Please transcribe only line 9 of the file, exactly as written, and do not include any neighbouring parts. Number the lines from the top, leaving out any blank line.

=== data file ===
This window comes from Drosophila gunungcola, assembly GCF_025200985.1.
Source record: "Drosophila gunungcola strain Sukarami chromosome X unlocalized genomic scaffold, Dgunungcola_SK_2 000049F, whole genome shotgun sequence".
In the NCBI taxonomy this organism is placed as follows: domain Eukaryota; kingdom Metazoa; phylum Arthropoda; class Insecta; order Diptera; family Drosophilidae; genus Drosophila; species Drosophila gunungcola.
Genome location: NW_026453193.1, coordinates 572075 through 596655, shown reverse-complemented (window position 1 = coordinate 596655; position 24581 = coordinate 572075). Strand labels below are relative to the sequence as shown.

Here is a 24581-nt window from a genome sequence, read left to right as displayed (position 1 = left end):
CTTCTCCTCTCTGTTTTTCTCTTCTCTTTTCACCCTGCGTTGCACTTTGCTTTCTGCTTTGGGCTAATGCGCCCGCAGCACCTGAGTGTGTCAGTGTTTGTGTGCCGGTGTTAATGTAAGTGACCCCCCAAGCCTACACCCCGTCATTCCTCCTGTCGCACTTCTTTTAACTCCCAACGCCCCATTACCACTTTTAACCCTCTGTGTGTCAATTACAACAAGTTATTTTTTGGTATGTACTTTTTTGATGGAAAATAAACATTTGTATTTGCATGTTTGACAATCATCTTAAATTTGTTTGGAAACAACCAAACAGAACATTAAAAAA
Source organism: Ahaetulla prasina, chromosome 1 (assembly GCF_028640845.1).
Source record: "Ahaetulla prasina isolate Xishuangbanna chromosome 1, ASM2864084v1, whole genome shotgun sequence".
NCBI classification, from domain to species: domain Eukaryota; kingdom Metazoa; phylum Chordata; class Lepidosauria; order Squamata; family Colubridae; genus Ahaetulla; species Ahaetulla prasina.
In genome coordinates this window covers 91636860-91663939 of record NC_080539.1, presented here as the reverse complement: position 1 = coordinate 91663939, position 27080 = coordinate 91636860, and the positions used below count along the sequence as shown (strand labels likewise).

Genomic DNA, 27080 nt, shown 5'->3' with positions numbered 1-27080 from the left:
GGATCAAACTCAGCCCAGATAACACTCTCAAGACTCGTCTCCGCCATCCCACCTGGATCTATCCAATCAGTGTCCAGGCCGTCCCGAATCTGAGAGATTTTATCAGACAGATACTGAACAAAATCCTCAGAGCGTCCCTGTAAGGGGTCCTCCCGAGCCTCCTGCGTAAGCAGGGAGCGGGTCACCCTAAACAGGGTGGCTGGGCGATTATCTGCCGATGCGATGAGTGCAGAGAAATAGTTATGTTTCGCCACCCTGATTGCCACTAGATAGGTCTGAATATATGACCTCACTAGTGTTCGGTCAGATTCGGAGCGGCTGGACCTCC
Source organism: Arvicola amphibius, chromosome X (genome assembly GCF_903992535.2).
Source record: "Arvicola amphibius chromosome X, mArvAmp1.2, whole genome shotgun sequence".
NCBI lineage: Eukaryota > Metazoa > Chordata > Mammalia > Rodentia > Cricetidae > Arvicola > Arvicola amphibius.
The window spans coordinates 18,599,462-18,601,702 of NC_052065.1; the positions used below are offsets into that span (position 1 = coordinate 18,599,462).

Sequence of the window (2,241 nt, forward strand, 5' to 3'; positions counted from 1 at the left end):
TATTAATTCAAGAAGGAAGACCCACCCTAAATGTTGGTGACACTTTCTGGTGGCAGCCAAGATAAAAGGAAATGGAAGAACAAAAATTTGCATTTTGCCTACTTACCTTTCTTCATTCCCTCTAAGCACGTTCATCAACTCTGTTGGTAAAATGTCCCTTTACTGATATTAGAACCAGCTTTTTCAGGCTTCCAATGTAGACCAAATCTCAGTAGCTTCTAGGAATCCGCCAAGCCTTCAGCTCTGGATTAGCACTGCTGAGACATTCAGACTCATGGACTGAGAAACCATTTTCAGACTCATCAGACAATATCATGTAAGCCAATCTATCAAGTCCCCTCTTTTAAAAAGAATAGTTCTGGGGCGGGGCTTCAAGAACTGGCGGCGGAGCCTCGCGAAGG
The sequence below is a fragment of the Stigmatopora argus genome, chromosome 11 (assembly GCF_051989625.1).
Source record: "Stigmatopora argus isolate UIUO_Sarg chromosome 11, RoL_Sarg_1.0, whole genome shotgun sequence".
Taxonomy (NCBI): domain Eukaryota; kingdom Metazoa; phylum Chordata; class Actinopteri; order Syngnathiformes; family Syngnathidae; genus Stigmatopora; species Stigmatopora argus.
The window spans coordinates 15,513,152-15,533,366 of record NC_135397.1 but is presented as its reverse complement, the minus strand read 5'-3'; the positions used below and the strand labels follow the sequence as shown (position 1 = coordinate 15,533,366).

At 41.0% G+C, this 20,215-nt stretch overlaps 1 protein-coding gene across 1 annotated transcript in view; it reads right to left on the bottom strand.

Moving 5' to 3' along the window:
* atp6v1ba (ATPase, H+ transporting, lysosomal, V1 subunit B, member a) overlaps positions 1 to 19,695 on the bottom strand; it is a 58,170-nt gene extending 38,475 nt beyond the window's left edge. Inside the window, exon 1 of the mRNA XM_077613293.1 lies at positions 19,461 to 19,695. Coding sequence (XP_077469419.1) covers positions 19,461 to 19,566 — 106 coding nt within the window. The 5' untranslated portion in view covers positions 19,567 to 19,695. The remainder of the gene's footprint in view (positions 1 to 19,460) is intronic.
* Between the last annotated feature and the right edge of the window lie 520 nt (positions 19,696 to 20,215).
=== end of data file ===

NCBI classification, from domain to species: domain Eukaryota; kingdom Metazoa; phylum Chordata; class Lepidosauria; order Squamata; family Colubridae; genus Ahaetulla; species Ahaetulla prasina.